The yes/no data type can be recorded with either a checkbox, option button, or toggle button control object. By linking these three objects together in an option group, numerical values can be given text definitions, such as the conversion of a good-to-bad scale to a numeric rating. In this video, Adam demonstrates a use for each object.
- Our product feedback form currently has a combo box and we can use this to select from all the different products that the company sells. We also have a text box to capture feedback from our end users, as well as text box to capture the customer id that's leaving the feedback. And all of three of these pieces of information are being fed back into feedback table. If I open up this table though, we'll see that we have a couple of additional columns that we're not yet capturing on that form. Specifically, we have the public column which is a yes or no data type here, that's represented by these check boxes in the table, and we also have a numerical field here for ratings.
Yes or no data type fields can have several different ways that the user can interact with them. The most common is with a check box, option button, or a toggle button. We can also group several of these elements together in what's called an option group to deal with more complex data entry like we have for the rating column. So let's continue working with the product feedback form and add controls that will work with both of these columns. I'm going to go ahead and close the table, and from the product feedback form, we're going to go ahead and switch it into design view. First let's tackle the yes or no public field. In the controls group on the design tab of the ribbon, I'm going to press the more button to expand that window open, and there's a couple of controls that I want to take a look at.
The first one is the check box control, it's this one here. It looks like a giant check box. Let's go ahead and click on it, and come down into our form, and I'll just click again, to add in a new check box. Then I'll come back up into the controls group, press the more button once again, and I'm going to choose this one here, that's an option button, or sometimes it's called a radial button. It looks like a giant eyeball. I'll go ahead and click on that, and then come down and then I'll click to add an option button. One more time and we'll come up to the controls group and press the more button again, and this time I'm going to choose this one here. It's called a toggle button. It looks like two rectangles, they're two buttons, and they're in different states.
I'll select that, and then come down into my form and click again to add in an option button. Now just like the text box that we added in a previous movie, each one of these controls comes in an unbound state which means that they aren't currently connected to a data source in the feedback table yet. We can fix this by selecting each one and going over here to the property sheet, switching to the data tab, and finding the control source property. I'll use the drop down menu, and we're going to connect each one of these to the public field. That takes care of the toggle box. I'm going to go ahead and select the radial button or the option button, we'll do the same thing for the controls source, set it to the public field, and we'll do the same thing for this check box.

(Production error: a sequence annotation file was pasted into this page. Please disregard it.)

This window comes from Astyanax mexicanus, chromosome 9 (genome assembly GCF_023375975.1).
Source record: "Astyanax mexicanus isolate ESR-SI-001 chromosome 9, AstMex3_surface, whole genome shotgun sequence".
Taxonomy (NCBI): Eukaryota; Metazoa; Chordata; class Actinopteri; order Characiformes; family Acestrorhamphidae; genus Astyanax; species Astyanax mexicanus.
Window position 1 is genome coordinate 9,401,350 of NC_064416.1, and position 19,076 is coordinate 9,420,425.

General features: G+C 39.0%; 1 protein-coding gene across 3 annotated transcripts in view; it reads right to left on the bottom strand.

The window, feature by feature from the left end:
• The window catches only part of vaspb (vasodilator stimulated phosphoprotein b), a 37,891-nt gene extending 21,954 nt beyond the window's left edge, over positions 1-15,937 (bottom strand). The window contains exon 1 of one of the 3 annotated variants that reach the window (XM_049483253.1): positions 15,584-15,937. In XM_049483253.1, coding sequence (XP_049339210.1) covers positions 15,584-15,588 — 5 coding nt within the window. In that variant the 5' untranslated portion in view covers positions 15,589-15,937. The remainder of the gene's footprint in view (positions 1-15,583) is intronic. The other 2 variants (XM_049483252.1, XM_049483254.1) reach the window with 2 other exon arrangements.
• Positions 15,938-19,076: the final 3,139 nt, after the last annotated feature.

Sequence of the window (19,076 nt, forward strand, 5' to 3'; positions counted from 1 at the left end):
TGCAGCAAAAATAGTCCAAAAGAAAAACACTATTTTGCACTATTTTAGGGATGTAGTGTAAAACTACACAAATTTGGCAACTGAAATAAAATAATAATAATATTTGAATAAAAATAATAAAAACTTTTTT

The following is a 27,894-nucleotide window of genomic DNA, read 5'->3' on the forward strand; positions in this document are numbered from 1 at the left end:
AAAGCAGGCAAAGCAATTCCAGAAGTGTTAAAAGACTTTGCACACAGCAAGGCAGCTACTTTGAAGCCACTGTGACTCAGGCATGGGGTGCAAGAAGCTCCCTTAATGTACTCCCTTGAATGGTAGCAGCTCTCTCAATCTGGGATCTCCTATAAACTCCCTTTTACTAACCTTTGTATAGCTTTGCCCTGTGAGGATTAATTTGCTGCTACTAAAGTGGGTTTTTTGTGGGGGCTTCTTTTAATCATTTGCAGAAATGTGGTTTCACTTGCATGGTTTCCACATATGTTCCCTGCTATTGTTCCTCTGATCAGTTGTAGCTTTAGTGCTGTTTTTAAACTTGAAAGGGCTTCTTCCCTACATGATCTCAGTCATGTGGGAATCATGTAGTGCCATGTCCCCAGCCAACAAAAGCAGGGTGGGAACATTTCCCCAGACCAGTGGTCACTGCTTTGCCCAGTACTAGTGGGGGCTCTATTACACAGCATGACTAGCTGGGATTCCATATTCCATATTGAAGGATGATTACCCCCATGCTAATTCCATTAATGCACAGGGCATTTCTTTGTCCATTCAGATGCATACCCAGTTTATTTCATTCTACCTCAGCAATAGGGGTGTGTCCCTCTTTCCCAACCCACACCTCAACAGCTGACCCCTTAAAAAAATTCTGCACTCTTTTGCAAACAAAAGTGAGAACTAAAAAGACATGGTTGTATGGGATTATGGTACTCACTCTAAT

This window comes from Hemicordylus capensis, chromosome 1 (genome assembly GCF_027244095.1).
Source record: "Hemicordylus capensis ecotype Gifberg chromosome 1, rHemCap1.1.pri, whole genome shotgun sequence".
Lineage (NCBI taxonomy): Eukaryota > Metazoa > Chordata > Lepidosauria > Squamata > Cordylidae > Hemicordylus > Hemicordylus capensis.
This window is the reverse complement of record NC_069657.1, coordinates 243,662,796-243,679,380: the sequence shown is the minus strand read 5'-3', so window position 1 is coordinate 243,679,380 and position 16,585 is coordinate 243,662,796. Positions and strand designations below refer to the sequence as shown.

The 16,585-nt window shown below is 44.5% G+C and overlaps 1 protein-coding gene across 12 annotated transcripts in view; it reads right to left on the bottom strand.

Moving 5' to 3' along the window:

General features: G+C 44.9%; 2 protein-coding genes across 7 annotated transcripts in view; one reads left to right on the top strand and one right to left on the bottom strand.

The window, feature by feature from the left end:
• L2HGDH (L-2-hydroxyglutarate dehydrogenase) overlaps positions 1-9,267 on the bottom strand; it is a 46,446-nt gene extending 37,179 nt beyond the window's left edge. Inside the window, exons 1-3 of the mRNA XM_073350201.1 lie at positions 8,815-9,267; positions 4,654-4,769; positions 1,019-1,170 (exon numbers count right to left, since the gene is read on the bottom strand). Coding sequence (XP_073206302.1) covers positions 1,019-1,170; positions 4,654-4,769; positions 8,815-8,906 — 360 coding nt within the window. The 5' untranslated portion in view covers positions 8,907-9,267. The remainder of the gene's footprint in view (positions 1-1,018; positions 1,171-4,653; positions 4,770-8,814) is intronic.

I'll change it's control source to public. Now each one of these is connected to the exact same field in the underlying data table. Let's switch our view into form view and take a look at how this looks. For the first record, you can see that that option is checked on, and you can see that all three of these are active, the check box, the radial button, and the toggle button are all set to yes. Let's go ahead and scroll through a couple of these records here, and when I get to number three, we can see that that is currently deselected, so all three of these simultaneously will turn off. If I wanted to change the state of this option, I can simply check any one of these, and it will turn on.
So that's how you can use a check box, option button, or a toggle button to control or connect to a yes or a no data type field. Let's go back into design view. For this particular form I only want to use the check box control, so I'm actually going to delete the other two. I'll just drag a box around all three of these options, the option button, the label here, and the toggle button, and press the delete key on my keyboard. Then I'll click on the check box and I'll click and drag it into position here. Then I'll select the label, and using the handle in the upper left hand corner, I'll drag it over here to the left, and I'm going to make it wider, and then I'll highlight the text, and I'll just change it to say public.
- Creating forms with the Form Wizard
- Formatting and aligning form objects
- Combining text boxes
- Adding a form header
- Organizing screen space with tabs
- Controlling input
- Adding images
- Linking form controls
- Creating menus and data entry forms for the database
- Building reports
- Creating calculation fields
- Linking forms and reports